Lainey - My brilliant, dedicated, funny, passionate, and amazing best friend {ie Spy! - hey if she can bring me to tears with her compliments, I can at least try to return the favor :)} has said, if Obama even accomplishes 5% of what he is trying to accomplish, then the US will at least be moving in the right direction - which will be an improvement from the previous 8 years!
I certainly don't think we'll get everything that we hope for, but I do want some small amount of progress.

mom2brie,  11/04/2008 12:12:00 AM  

Thanks, Zoe - As a big Obama supporter, I'm just glad you are not voting for McCain (big grin)!

mom2brie,  11/04/2008 12:16:00 AM  

E - I completely agree with your take on McCain - I personally think his biggest concerns are the richest 5% and military might. As a middle class American, I just cannot relate to him.

mom2brie,  11/04/2008 12:17:00 AM  

A "presidential president," I like that! Oh, but I will miss all of the hilarious bushisms :)

mom2brie,  11/04/2008 12:20:00 AM  

I used to be a 5th grade teacher, and it was the toughest job that I've ever done. Education is key and I LOVE that Obama included the parents' role in education.

Stephen Parrish 11/04/2008 12:23:00 AM  

I voted for Obama a couple of weeks ago by absentee ballot. The first time I saw him was at the 2004 convention, and I thought at the time he was destined for the White House. I had no idea it would happen so fast.

I don't understand people who see no difference between the two candidates or their parties. All you have to do is visit the candidate and party homepages and read their platforms. The differences between the two ideologies and respective approaches to problems are quite significant, making it easy to choose a favorite candidate.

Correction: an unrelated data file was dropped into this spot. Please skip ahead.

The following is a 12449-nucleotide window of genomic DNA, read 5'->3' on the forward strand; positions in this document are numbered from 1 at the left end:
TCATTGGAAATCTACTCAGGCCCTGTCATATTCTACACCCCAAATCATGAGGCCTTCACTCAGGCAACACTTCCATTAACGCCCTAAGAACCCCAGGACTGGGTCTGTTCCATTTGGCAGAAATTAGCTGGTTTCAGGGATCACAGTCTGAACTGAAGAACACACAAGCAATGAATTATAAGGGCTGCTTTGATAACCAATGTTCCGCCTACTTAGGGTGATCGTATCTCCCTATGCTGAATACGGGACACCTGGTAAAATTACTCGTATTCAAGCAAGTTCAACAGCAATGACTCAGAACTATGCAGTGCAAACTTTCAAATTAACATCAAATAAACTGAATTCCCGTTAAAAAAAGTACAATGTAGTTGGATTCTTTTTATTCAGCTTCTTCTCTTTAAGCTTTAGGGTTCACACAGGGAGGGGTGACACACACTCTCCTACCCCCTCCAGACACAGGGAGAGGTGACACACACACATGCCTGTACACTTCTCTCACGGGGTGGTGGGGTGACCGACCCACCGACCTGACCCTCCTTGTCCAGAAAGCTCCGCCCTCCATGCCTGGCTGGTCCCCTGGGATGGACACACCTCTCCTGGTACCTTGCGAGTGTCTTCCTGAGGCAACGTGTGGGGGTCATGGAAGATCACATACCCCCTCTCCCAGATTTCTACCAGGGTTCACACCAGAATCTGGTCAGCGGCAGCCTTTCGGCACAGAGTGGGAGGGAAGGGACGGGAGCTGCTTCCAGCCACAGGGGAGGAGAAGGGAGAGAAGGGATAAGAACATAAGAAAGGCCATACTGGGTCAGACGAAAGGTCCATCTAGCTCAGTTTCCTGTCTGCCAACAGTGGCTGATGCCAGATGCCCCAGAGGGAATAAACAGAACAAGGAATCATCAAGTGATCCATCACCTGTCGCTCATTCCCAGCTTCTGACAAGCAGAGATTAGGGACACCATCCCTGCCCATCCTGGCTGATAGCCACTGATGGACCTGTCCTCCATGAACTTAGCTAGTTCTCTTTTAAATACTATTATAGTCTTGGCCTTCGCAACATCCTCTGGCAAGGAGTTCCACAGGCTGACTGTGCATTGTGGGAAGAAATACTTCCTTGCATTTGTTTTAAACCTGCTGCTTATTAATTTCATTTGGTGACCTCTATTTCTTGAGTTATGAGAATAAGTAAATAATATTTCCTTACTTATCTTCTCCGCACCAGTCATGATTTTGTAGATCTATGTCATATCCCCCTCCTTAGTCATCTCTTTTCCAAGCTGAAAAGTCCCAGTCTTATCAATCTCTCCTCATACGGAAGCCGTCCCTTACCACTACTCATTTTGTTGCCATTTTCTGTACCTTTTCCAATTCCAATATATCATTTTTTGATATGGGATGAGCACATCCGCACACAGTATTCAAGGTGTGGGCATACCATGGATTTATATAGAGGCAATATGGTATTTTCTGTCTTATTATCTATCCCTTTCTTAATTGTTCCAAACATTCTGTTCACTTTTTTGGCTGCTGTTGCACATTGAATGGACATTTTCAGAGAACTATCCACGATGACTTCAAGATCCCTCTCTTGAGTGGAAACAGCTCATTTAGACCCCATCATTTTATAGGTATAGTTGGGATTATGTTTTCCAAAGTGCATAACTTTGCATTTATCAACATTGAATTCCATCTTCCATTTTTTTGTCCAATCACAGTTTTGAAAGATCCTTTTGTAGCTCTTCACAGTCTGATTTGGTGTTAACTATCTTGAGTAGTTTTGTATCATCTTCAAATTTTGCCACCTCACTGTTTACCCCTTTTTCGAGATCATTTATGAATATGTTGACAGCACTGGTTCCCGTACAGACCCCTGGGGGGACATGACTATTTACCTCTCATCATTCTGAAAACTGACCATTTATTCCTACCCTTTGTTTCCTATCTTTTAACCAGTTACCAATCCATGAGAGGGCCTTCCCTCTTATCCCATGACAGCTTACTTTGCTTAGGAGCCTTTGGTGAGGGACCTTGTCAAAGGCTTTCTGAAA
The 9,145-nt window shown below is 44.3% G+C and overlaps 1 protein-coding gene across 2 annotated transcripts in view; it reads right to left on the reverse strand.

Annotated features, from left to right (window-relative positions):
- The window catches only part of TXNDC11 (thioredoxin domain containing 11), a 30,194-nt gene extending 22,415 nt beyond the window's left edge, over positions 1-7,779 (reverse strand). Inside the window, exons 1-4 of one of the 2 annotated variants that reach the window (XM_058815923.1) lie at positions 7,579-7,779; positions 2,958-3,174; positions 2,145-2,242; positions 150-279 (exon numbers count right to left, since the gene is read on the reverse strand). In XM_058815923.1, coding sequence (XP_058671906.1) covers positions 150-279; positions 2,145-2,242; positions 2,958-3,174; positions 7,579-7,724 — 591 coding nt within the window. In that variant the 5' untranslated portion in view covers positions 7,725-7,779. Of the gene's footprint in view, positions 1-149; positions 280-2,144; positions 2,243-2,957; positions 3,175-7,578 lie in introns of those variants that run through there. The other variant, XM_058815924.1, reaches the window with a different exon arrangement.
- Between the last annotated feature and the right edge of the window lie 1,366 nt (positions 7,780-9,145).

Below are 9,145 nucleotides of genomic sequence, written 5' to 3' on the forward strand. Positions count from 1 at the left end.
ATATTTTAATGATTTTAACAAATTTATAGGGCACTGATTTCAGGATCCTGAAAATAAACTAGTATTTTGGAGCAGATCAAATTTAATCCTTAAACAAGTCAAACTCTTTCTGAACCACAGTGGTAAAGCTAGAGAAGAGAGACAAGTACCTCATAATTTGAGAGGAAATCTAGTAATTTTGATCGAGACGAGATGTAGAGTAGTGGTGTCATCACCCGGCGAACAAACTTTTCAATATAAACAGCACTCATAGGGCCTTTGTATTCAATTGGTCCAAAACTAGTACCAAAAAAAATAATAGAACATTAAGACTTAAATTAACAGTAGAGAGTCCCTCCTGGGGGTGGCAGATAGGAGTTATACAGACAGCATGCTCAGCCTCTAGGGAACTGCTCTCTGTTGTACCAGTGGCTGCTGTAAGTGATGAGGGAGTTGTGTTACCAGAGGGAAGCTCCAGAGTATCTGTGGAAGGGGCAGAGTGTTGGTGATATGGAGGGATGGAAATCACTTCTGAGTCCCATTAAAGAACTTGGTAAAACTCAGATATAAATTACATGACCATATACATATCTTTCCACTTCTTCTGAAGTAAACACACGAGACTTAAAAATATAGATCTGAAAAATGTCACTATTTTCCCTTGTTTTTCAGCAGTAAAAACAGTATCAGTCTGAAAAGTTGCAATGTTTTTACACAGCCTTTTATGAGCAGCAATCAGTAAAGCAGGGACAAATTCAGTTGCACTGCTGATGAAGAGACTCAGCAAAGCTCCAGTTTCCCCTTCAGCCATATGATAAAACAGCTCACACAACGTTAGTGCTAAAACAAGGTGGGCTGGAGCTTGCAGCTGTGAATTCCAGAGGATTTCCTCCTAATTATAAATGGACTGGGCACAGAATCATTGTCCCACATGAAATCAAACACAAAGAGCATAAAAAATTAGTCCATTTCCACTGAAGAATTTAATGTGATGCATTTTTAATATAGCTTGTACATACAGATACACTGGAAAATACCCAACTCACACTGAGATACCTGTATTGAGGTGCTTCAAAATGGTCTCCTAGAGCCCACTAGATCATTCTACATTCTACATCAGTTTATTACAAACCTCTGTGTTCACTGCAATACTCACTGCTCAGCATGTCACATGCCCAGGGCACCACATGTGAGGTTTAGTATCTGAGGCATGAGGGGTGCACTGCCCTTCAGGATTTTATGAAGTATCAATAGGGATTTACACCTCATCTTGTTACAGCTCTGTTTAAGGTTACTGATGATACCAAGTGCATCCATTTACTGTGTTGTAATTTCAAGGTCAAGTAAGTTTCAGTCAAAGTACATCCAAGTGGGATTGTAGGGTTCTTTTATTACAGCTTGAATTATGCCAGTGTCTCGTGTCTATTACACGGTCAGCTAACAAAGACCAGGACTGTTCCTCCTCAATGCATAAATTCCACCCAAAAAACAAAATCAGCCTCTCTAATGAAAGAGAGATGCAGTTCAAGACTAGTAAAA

mom2brie,  11/04/2008 12:24:00 AM  

Robin - I knew you were talking about Palin :) No one could ever call Erica a nit wit! I'm really hoping that the majority of Americans feel the same way - I've had knots in my stomach for weeks now. I just hope that I'll be pleasantly surprised tomorrow - and that I can call Spy and celebrate!

mom2brie,  11/04/2008 12:27:00 AM  

Stephen - I'm a librarian, and Obama was the keynote speaker for the ALA convention in 2005 - I've been impressed ever since.

Kath Calarco 11/04/2008 08:35:00 AM  

I can't imagine not voting in these shaky economic times, not to mention, if I don't vote it'll take away my right to complain afterward, lol.

Nothing against John McCain, but he's not the man for the job. As much as he poo-poos Washington politics, he's been one of its biggest supporters. He hangs with the fat cat lobbyists. And I don't see how he can relate to middle America, and vice-versa.

He's the last guy I'd sit and have a beer with because I doubt he'd buy me one.